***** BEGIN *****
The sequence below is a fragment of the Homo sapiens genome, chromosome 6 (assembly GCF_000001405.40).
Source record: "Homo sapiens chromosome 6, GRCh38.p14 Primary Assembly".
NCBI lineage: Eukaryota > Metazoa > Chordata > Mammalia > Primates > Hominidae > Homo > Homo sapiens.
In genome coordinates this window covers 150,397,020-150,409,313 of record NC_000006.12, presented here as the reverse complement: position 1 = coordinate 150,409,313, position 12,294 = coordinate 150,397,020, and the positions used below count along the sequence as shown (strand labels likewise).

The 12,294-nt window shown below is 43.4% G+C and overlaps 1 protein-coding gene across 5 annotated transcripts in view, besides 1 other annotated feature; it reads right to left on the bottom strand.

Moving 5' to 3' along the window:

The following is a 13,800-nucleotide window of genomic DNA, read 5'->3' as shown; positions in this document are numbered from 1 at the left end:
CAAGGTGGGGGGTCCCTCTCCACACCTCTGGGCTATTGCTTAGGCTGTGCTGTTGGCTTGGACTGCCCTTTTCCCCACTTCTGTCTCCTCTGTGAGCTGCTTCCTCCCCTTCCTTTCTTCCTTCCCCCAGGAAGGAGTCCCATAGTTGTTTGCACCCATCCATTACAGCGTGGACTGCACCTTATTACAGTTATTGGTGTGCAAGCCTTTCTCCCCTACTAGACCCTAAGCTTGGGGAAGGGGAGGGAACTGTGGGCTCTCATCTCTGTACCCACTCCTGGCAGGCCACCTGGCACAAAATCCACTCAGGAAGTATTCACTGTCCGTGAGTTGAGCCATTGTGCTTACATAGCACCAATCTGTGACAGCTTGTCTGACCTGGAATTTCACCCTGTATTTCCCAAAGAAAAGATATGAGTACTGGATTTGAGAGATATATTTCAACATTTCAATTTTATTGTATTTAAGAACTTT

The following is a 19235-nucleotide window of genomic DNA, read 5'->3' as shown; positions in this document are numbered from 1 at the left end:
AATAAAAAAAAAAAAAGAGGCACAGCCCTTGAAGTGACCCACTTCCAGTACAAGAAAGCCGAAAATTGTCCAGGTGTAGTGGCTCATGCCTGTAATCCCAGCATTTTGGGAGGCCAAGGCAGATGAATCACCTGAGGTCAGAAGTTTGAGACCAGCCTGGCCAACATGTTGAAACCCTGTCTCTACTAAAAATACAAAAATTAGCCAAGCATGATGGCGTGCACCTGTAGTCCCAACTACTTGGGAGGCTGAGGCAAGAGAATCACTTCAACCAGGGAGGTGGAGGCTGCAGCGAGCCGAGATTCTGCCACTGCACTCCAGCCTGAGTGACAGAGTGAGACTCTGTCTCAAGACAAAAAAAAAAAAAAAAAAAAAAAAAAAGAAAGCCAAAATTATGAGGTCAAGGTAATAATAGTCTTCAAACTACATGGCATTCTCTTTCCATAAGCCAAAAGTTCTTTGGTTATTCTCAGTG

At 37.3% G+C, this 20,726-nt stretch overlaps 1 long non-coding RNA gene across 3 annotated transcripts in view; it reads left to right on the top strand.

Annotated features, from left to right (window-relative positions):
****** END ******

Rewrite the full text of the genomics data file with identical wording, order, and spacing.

The sequence below is a fragment of the Homo sapiens genome, chromosome 6 (assembly GCF_000001405.40).
Source record: "Homo sapiens chromosome 6, GRCh38.p14 Primary Assembly".
NCBI lineage: Eukaryota > Metazoa > Chordata > Mammalia > Primates > Hominidae > Homo > Homo sapiens.
In genome coordinates this window covers 150,397,020-150,409,313 of record NC_000006.12, presented here as the reverse complement: position 1 = coordinate 150,409,313, position 12,294 = coordinate 150,397,020, and the positions used below count along the sequence as shown (strand labels likewise).

The 12,294-nt window shown below is 43.4% G+C and overlaps 1 protein-coding gene across 5 annotated transcripts in view, besides 1 other annotated feature; it reads right to left on the bottom strand.

Moving 5' to 3' along the window:

The following is a 13,800-nucleotide window of genomic DNA, read 5'->3' as shown; positions in this document are numbered from 1 at the left end:
CAAGGTGGGGGGTCCCTCTCCACACCTCTGGGCTATTGCTTAGGCTGTGCTGTTGGCTTGGACTGCCCTTTTCCCCACTTCTGTCTCCTCTGTGAGCTGCTTCCTCCCCTTCCTTTCTTCCTTCCCCCAGGAAGGAGTCCCATAGTTGTTTGCACCCATCCATTACAGCGTGGACTGCACCTTATTACAGTTATTGGTGTGCAAGCCTTTCTCCCCTACTAGACCCTAAGCTTGGGGAAGGGGAGGGAACTGTGGGCTCTCATCTCTGTACCCACTCCTGGCAGGCCACCTGGCACAAAATCCACTCAGGAAGTATTCACTGTCCGTGAGTTGAGCCATTGTGCTTACATAGCACCAATCTGTGACAGCTTGTCTGACCTGGAATTTCACCCTGTATTTCCCAAAGAAAAGATATGAGTACTGGATTTGAGAGATATATTTCAACATTTCAATTTTATTGTATTTAAGAACTTT

The following is a 19235-nucleotide window of genomic DNA, read 5'->3' as shown; positions in this document are numbered from 1 at the left end:
AATAAAAAAAAAAAAAGAGGCACAGCCCTTGAAGTGACCCACTTCCAGTACAAGAAAGCCGAAAATTGTCCAGGTGTAGTGGCTCATGCCTGTAATCCCAGCATTTTGGGAGGCCAAGGCAGATGAATCACCTGAGGTCAGAAGTTTGAGACCAGCCTGGCCAACATGTTGAAACCCTGTCTCTACTAAAAATACAAAAATTAGCCAAGCATGATGGCGTGCACCTGTAGTCCCAACTACTTGGGAGGCTGAGGCAAGAGAATCACTTCAACCAGGGAGGTGGAGGCTGCAGCGAGCCGAGATTCTGCCACTGCACTCCAGCCTGAGTGACAGAGTGAGACTCTGTCTCAAGACAAAAAAAAAAAAAAAAAAAAAAAAAAAGAAAGCCAAAATTATGAGGTCAAGGTAATAATAGTCTTCAAACTACATGGCATTCTCTTTCCATAAGCCAAAAGTTCTTTGGTTATTCTCAGTG

At 37.3% G+C, this 20,726-nt stretch overlaps 1 long non-coding RNA gene across 3 annotated transcripts in view; it reads left to right on the top strand.

Annotated features, from left to right (window-relative positions):